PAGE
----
Paul English co-founded Kayak and is now CEO and co-founder of travel app Lola, in Boston. Most of its 60 employees, like English, are Democrats. During election season, one gave English a baseball cap that expressed four-letter disdain for then-candidate Donald Trump. English didn't wear the hat but left it on his desk. Then a manager told him that the anti-Trump tone in the office was making one employee uncomfortable. That Trump supporter feared her political views would hamper her career. English immediately stashed the offending headgear and discussed the issue with managers. "I wondered if a hostile work environment was developing," he says. Coping with differing views has never been easy, but in today's sharply divided nation, it's especially tough. You may not get employees from opposite political poles to agree, but you need them to work together or the company suffers. Here's our platform to unite the work force.
1. Keep listening
Banning political talk is counterproductive and probably futile. But don't ignore those conversations--you need to know what people are saying. "If in the middle of our morning huddle, one of those discussions comes up, I do my best to listen and ask the right questions," says Ryan Naylor, founder of VivaHR, a 12-person recruitment software firm in Phoenix. "We like to ask about how that affects their jobs. We let people know we care about their feelings"--assuming they know how to express them. "It's all social media and text based," he says. "Sometimes, the office is the first place they've vocalized their opinions." The moment employees start "opinionating aggressively and attacking," he shuts down the conversation and moves on to another subject.
2. Model the behavior you want from employees
Employees at Washington, D.C.-based Phone2Action, creator of software for contacting lawmakers, got into a heated debate about abortion over a companywide forum. Founder Ximena Hartsock decided to offer some insight and encourage people to stop and listen to one another. She did it by posting a heartfelt, personal account of her own struggle to conceive. Not only did that soften hostile feelings, but several employees revealed that they or family members had had miscarriages as well. "The issues are all very nuanced, and there are always personal stories behind them," she says. "When those conversations don't happen, that gets lost."
3. Address problems on a case-by-case basis
At TravelPass Group, a travel technology startup with 100 employees in Lehi, Utah, one staffer got too loud with his views. Tone it down, he was told--stop making co-workers edgy. "There are ways to express yourself without undermining another person's beliefs," says co-founder and CEO Ryan McCoy. It was an effective intervention, McCoy says. "We had an open dialogue, and the result was that he apologized and we haven't had that discussion since."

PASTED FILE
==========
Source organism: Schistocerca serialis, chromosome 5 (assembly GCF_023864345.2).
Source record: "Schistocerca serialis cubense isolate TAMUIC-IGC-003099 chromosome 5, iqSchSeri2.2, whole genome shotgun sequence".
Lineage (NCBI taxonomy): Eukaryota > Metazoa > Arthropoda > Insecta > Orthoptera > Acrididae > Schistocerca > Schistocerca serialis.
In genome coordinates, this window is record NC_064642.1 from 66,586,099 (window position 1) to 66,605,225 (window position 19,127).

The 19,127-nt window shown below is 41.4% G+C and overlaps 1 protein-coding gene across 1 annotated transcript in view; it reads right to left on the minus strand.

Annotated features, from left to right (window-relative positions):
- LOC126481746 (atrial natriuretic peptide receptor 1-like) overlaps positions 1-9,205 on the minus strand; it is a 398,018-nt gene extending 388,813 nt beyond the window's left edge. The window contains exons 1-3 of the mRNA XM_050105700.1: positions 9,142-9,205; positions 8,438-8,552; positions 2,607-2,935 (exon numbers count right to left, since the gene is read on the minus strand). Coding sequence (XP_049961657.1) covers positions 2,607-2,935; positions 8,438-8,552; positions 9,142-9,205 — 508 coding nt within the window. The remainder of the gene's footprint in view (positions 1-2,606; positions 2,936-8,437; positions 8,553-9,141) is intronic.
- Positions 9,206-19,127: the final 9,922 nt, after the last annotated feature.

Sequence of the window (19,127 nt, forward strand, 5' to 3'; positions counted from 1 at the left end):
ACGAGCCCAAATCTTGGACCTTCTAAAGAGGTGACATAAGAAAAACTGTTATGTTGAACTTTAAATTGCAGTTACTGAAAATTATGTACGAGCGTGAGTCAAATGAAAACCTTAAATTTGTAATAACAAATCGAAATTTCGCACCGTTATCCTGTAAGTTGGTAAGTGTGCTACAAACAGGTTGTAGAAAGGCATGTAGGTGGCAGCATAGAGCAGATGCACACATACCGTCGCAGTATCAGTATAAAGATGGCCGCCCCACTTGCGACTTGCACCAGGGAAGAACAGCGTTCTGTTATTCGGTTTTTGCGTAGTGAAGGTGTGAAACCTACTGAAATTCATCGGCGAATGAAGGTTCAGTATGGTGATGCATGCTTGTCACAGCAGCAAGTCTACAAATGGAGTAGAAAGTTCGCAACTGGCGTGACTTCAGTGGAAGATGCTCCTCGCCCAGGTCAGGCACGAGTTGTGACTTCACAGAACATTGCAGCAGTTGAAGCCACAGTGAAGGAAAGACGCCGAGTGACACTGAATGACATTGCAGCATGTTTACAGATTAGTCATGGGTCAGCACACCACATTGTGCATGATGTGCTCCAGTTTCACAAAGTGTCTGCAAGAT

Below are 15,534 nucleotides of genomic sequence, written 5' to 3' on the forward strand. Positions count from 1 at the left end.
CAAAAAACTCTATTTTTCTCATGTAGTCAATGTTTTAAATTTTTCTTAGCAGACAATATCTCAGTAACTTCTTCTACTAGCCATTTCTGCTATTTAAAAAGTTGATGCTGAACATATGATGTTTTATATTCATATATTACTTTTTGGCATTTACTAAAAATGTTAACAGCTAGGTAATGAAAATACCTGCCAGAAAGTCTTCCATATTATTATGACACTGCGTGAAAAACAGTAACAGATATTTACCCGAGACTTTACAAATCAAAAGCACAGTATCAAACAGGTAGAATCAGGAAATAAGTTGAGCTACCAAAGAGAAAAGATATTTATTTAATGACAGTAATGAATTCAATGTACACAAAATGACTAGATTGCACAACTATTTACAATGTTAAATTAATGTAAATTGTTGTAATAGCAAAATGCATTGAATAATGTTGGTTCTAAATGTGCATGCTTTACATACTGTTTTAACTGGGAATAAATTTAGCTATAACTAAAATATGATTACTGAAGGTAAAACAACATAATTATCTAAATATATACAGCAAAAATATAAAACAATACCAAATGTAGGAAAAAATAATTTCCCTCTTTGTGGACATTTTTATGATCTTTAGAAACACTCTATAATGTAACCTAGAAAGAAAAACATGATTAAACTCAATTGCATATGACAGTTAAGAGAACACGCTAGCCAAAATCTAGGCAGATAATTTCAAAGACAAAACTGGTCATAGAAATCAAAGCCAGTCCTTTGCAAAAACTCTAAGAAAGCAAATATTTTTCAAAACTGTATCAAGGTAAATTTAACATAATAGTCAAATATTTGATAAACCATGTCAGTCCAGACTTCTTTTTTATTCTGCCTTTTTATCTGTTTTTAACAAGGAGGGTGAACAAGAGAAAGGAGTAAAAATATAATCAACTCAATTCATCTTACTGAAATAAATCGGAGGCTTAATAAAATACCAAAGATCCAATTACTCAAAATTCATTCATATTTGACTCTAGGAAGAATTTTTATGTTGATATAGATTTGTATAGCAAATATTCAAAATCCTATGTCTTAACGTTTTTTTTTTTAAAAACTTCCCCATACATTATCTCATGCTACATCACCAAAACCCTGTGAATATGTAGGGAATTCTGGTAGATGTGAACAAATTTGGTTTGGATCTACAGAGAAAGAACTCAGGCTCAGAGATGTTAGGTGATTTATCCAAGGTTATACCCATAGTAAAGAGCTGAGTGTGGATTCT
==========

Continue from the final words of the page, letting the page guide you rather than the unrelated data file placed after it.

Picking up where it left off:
4. Put culture first
Creating a culture of respect and openness is the best way to keep political differences in check. This is why Hartsock felt she needed to intervene in her company's abortion debate. "If people don't feel connected to one another and that they are a community, no matter how well you're making money, it will eventually collapse," she says. "Because culture is what keeps your company together."
Genevieve Thiers, who co-founded the babysitting marketplace Sittercity, invites people at her new (and political) venture NewFounders to "Dumb Debates" in which opponents argue two sides of an issue while doing things like playing Twister or eating hot sauce. Once, when visiting the ad agency Brandless, she and a friend decided to shake things up. He grabbed her Hillary Clinton doll, she donned his "Make America Great Again" baseball cap, and the two marched through the company offices arm in arm to throw people off. "The point is, we need to talk," she says.
The Guidelines of a Politics Policy
If you do create a policy about politics, what should it say? These questions will help you decide.
Should employees be allowed to collect petition signatures or promote a candidate or issue in the workplace?
No. Your policy should ban employees from promoting a candidate or cause on company time, or using company resources, says Jaime Lizotte, HR solutions manager of compliance specialist ComplyRight: "It's the employer's responsibility to keep the workplace safe from hostility." T-shirts are simply unprofessional. Pens and coffee mugs? Permissible.
Where is the line between opinion and harassment?
Tough call. "Employers can limit conversation viewed as divisive or harassing while workers are on the clock," says Evan J. White, co-founding partner at White Harris, which specializes in management-side employment law. But it's easy to trip over legally protected discussion, such as employees talking about how to improve workplace conditions. "If an employee says, 'We'd be better paid if our boss was white and not an immigrant,' it's really easy to find yourself in those cross hairs," says White.
When would you discipline or fire an employee over politics?
Paul English of Lola says that if someone were to publicly post racist comments, "as soon as that became a topic of discussion at work, it would be a firing offense because they're making work a hostile environment."